• Health checks: Requests for a health certificate and/or a medical/physiological checkup may be admissible if the position requires a certain level of physical and/or mental fitness. However, this must occur with the applicant’s consent, and the results of the checks may only be shared with the applicant’s consent.
  • Immigration compliance: Employers are required to check that job applicants in Italy possess the necessary and immigration papers to work in Italy.

Personal data from rejected applicants may be kept only for six months, without the applicant’s express permission.

Basic Facts on Hiring in Italy

  • An employer’s questions during an interview are regulated and restricted by data protection legislation – they must directly relate to job specifications and requirements.
  • Terms and conditions of employment in Italy are regulated by national legislation, as well as trade unions and collective agreements.
  • For onboarding employees, you will need the following documentation: A social security number, a tax identification number, personal identification, a work permit, and a residence permit.
  • Employers must follow anti-discrimination laws throughout the process of recruitment, which prohibits discrimination on the basis of race and ethnic origin, gender, religion or beliefs, disability, sexual orientation, and age.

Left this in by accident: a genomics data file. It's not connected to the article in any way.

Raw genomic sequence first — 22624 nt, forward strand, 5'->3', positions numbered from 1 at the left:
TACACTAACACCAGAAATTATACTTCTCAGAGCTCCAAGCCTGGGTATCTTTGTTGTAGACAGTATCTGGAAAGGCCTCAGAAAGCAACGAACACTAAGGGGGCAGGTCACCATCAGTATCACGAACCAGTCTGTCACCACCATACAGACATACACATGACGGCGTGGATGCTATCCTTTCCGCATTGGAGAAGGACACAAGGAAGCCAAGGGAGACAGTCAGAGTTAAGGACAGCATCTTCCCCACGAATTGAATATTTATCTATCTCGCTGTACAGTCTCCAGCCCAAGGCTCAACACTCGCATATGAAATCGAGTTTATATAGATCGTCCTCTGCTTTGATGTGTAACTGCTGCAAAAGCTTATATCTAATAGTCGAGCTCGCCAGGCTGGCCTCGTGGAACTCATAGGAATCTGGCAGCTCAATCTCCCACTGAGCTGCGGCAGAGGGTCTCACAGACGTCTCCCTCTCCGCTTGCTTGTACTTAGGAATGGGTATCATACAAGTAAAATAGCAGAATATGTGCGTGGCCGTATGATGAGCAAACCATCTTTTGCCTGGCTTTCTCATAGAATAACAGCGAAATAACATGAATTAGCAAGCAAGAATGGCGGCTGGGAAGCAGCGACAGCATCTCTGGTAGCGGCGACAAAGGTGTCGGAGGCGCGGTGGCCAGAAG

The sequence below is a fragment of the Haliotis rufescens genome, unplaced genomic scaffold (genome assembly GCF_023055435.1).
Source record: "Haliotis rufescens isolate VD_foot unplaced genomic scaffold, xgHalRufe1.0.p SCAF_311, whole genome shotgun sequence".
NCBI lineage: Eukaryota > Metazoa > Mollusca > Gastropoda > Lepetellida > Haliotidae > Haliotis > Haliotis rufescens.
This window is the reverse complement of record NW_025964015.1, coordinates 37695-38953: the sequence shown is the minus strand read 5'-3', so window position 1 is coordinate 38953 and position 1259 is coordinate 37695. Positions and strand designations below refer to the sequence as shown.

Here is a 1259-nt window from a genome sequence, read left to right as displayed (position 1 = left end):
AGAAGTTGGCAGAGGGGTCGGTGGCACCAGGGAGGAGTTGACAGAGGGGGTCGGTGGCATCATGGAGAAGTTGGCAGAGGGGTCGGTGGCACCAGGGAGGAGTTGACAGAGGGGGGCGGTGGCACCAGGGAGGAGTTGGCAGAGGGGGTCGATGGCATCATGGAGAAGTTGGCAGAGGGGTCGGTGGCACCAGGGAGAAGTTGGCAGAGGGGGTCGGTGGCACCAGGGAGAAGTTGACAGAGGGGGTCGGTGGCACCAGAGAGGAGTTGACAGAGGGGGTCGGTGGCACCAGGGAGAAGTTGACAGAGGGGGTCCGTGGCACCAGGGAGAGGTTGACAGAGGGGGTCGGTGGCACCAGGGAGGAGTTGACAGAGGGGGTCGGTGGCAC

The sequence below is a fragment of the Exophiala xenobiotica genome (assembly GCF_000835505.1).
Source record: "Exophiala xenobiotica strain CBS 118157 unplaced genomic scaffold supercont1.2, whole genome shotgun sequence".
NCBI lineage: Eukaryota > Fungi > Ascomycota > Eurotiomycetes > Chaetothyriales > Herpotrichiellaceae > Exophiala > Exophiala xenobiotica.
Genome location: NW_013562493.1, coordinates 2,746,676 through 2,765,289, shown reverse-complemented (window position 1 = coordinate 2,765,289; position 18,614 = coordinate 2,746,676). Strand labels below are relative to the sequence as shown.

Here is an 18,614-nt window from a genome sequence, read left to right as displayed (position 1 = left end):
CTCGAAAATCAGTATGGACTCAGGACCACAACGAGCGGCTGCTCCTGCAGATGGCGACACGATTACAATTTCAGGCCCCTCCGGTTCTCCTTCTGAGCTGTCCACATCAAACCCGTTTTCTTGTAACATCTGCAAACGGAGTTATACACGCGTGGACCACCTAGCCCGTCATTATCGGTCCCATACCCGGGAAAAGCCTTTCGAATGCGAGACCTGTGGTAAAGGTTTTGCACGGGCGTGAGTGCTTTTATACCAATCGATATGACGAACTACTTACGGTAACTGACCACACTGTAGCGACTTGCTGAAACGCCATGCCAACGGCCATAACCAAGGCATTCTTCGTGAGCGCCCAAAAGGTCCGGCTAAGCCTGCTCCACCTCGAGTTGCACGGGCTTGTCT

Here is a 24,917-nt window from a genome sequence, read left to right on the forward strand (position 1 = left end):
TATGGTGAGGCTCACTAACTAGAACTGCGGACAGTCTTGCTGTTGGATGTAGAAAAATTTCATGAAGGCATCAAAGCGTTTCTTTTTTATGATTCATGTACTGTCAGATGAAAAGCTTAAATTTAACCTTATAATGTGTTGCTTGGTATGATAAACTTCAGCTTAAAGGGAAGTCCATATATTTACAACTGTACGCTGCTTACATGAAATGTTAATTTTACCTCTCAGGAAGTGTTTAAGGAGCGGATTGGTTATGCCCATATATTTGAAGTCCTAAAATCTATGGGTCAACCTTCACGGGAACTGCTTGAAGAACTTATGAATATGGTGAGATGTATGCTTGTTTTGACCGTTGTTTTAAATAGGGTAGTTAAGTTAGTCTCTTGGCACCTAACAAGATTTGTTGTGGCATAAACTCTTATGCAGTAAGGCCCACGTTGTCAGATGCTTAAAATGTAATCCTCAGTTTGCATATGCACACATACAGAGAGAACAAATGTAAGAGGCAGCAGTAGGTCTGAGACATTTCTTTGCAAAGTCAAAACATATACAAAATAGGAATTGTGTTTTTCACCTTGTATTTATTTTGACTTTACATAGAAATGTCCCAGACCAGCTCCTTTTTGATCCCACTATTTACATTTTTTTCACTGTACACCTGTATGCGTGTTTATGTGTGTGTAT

• Collective bargaining is an important part of recruitment in Italy. Collective bargaining mainly takes place at two levels – at industry level, and at company or district level. National-level agreements between unions and employers are also used to implement EU-level initiatives. Collective agreements are used to agree on employment conditions such as wages, working hours, leave, work organization and information rights. An ETUI study on collective bargaining in 2019 estimated that these types of agreements cover about 80% of all employees in Italy (at industry level). Industry agreements are valid for three years.
  • Administration and enforcement of employment requirements are governed by The Ministry of Labor and Social Welfare.
  • Regarding employment contracts, there is no statutory requirement to provide an employment contract in writing, as oral contracts are also valid, as well as no requirement for it to be in Italian.
  • However, for any employment contract to be valid, the employer must inform the employee of certain information, in writing, within 30 days of starting employment.
  • Standard employment contract types include indefinite and fixed-term contracts.
  • The standard working time is approximately 40 hours per week.
  • There is no minimum wage in Italy, but the average monthly salary is regulated by collective bargaining agreements and may differ according to the industry and sector.
  • Working hours should not exceed 48 hours in a week, including overtime. Overtime is usually compensated with an extra statutory pay of 10%. Compensation, however, varies according to the terms of the collective agreement or contract.
  • In a week, employees are entitled to at least one rest day.
  • Employers are obligated to with-hold and pay employees’ personal income tax and social security contributions monthly.
  • During employment termination, a written notice must be given to the employee in cases of all types of termination, except in cases of dismissal due to serious disciplinary reasons.
  • Notice periods are set in the collective agreement, and payment is given for unused holiday leave. Severance pay is also given in all cases of termination.
  • The maximum term of probationary periods in Italy is 6 months. The length, however, may vary according to the terms of the applicable collective bargaining agreement.